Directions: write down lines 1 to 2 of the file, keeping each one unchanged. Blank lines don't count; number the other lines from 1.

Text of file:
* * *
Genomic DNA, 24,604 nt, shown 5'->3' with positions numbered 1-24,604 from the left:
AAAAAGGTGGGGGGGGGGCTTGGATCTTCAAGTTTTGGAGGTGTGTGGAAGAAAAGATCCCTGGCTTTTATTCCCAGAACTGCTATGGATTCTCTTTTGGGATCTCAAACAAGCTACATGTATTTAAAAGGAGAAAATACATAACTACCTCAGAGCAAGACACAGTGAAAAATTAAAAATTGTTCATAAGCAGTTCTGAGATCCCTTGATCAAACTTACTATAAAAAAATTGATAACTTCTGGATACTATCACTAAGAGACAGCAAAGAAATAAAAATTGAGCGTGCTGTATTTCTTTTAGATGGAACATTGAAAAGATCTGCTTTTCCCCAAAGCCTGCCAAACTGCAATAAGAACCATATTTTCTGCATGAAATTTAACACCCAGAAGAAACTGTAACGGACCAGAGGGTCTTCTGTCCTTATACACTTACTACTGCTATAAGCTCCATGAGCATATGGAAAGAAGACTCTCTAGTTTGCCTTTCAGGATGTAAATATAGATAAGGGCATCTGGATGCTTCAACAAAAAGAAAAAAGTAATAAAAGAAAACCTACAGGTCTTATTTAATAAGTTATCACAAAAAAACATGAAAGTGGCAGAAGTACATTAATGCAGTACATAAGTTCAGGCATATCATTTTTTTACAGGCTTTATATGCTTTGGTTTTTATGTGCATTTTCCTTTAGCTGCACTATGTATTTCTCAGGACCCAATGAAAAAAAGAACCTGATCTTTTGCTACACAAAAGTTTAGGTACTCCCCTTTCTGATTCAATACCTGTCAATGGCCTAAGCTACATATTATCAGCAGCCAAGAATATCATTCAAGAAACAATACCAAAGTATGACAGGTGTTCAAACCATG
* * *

Genomic DNA, 24,604 nt, shown 5'->3' with positions numbered 1-24,604 from the left:
AAAAAGGTGGGGGGGGGGCTTGGATCTTCAAGTTTTGGAGGTGTGTGGAAGAAAAGATCCCTGGCTTTTATTCCCAGAACTGCTATGGATTCTCTTTTGGGATCTCAAACAAGCTACATGTATTTAAAAGGAGAAAATACATAACTACCTCAGAGCAAGACACAGTGAAAAATTAAAAATTGTTCATAAGCAGTTCTGAGATCCCTTGATCAAACTTACTATAAAAAAATTGATAACTTCTGGATACTATCACTAAGAGACAGCAAAGAAATAAAAATTGAGCGTGCTGTATTTCTTTTAGATGGAACATTGAAAAGATCTGCTTTTCCCCAAAGCCTGCCAAACTGCAATAAGAACCATATTTTCTGCATGAAATTTAACACCCAGAAGAAACTGTAACGGACCAGAGGGTCTTCTGTCCTTATACACTTACTACTGCTATAAGCTCCATGAGCATATGGAAAGAAGACTCTCTAGTTTGCCTTTCAGGATGTAAATATAGATAAGGGCATCTGGATGCTTCAACAAAAAGAAAAAAGTAATAAAAGAAAACCTACAGGTCTTATTTAATAAGTTATCACAAAAAAACATGAAAGTGGCAGAAGTACATTAATGCAGTACATAAGTTCAGGCATATCATTTTTTTACAGGCTTTATATGCTTTGGTTTTTATGTGCATTTTCCTTTAGCTGCACTATGTATTTCTCAGGACCCAATGAAAAAAAGAACCTGATCTTTTGCTACACAAAAGTTTAGGTACTCCCCTTTCTGATTCAATACCTGTCAATGGCCTAAGCTACATATTATCAGCAGCCAAGAATATCATTCAAGAAACAATACCAAAGTATGACAGGTGTTCAAACCATG